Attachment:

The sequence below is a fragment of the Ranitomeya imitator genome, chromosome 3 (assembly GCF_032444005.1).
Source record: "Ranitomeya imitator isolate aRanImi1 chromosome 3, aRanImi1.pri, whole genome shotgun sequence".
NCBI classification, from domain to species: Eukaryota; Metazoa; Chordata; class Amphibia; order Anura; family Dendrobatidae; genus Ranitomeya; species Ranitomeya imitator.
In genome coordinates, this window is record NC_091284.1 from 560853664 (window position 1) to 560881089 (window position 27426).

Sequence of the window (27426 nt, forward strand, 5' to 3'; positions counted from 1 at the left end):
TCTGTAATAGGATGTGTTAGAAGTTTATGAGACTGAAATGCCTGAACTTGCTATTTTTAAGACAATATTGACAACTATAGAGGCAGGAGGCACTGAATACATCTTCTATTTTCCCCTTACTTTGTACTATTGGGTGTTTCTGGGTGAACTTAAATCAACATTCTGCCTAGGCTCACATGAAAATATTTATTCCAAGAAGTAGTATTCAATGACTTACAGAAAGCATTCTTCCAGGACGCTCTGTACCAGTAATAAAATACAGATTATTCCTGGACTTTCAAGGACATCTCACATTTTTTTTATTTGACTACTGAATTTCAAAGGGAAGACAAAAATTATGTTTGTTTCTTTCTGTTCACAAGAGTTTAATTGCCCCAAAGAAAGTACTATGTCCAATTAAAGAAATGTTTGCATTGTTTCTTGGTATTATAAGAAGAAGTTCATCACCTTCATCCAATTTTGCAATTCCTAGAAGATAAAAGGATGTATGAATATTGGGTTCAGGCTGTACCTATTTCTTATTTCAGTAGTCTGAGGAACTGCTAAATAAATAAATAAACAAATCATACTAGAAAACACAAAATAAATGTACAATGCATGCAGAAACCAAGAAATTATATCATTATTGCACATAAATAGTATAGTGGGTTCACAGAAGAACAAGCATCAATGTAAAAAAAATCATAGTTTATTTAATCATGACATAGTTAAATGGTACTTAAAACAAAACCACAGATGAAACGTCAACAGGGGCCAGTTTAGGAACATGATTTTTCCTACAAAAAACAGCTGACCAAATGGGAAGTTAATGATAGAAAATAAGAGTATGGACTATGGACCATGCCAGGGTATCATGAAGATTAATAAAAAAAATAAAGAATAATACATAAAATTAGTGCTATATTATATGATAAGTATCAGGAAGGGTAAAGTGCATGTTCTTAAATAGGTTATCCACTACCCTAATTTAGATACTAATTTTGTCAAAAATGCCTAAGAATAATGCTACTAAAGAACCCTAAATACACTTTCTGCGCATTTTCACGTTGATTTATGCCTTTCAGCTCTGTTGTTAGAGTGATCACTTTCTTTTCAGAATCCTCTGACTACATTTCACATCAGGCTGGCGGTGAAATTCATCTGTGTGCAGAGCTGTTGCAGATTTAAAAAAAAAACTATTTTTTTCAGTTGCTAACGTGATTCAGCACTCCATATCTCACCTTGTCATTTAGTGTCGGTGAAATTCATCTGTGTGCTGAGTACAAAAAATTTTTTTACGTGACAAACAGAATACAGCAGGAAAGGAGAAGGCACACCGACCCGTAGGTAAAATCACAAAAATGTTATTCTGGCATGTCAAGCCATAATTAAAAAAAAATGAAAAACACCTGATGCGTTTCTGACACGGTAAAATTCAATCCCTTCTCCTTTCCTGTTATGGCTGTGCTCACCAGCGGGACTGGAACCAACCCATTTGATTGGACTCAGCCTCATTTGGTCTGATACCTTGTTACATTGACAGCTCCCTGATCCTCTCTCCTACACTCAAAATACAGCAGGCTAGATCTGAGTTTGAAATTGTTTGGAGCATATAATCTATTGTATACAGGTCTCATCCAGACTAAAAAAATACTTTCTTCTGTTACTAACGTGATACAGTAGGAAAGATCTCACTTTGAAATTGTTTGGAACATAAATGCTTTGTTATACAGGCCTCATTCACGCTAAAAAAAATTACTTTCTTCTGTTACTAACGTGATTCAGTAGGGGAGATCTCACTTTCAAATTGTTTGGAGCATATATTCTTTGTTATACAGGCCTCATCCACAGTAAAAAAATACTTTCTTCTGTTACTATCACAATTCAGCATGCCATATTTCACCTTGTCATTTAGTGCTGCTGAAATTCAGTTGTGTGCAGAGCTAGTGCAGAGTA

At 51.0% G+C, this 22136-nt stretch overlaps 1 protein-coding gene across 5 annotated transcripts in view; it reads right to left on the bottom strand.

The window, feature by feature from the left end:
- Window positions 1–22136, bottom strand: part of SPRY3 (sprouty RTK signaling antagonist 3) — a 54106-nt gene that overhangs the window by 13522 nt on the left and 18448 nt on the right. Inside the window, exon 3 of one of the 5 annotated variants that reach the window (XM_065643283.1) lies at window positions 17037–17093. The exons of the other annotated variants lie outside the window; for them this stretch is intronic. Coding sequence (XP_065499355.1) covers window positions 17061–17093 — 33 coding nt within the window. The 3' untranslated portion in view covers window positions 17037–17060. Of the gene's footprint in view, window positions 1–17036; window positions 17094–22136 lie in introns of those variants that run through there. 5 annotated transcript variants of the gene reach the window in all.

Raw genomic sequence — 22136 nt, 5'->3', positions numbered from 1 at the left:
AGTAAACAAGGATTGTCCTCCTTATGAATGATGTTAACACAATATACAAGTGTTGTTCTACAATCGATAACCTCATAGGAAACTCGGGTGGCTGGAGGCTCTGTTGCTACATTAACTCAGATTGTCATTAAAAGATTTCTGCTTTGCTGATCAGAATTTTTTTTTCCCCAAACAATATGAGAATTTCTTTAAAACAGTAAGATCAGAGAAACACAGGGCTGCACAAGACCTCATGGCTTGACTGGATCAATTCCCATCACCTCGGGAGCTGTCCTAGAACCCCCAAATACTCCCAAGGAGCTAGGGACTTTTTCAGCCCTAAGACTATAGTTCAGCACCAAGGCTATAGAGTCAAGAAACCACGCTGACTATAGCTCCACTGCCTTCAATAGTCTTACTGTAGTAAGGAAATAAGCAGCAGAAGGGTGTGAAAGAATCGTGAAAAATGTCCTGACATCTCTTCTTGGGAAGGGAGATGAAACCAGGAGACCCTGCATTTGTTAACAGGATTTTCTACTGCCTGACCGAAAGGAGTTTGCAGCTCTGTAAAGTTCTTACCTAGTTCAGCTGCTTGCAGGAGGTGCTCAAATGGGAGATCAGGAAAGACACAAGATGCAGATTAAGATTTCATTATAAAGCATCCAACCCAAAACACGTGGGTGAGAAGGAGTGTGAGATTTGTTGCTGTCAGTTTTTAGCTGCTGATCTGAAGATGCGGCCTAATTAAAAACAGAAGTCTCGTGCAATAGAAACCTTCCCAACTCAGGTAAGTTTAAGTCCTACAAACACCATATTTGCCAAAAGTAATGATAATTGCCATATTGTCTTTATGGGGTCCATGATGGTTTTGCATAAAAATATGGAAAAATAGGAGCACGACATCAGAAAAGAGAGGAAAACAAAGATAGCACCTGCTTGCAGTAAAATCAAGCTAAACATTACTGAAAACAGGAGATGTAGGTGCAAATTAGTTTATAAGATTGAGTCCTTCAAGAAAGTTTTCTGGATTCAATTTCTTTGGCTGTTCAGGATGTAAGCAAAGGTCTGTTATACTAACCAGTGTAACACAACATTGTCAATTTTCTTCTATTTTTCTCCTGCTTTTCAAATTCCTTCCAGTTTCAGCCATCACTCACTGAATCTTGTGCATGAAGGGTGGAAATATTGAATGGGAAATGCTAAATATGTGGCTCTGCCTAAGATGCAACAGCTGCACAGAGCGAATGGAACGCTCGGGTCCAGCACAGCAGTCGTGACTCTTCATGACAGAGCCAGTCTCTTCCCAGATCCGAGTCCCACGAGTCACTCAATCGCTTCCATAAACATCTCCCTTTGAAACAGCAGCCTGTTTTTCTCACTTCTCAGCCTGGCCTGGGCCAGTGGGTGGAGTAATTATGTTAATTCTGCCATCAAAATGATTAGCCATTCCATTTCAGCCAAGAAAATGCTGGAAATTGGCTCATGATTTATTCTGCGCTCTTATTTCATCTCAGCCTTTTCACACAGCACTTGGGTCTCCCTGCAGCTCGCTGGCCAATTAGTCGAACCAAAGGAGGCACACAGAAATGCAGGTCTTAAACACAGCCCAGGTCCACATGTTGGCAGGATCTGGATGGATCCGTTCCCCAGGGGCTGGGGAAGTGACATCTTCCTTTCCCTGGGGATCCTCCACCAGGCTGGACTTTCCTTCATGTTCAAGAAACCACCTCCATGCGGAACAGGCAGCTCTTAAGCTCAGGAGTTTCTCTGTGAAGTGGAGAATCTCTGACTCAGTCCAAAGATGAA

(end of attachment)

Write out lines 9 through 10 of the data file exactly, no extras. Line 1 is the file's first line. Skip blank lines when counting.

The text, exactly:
- Window positions 1–22136, bottom strand: part of SPRY3 (sprouty RTK signaling antagonist 3) — a 54106-nt gene that overhangs the window by 13522 nt on the left and 18448 nt on the right. Inside the window, exon 3 of one of the 5 annotated variants that reach the window (XM_065643283.1) lies at window positions 17037–17093. The exons of the other annotated variants lie outside the window; for them this stretch is intronic. Coding sequence (XP_065499355.1) covers window positions 17061–17093 — 33 coding nt within the window. The 3' untranslated portion in view covers window positions 17037–17060. Of the gene's footprint in view, window positions 1–17036; window positions 17094–22136 lie in introns of those variants that run through there. 5 annotated transcript variants of the gene reach the window in all.

Raw genomic sequence — 22136 nt, 5'->3', positions numbered from 1 at the left: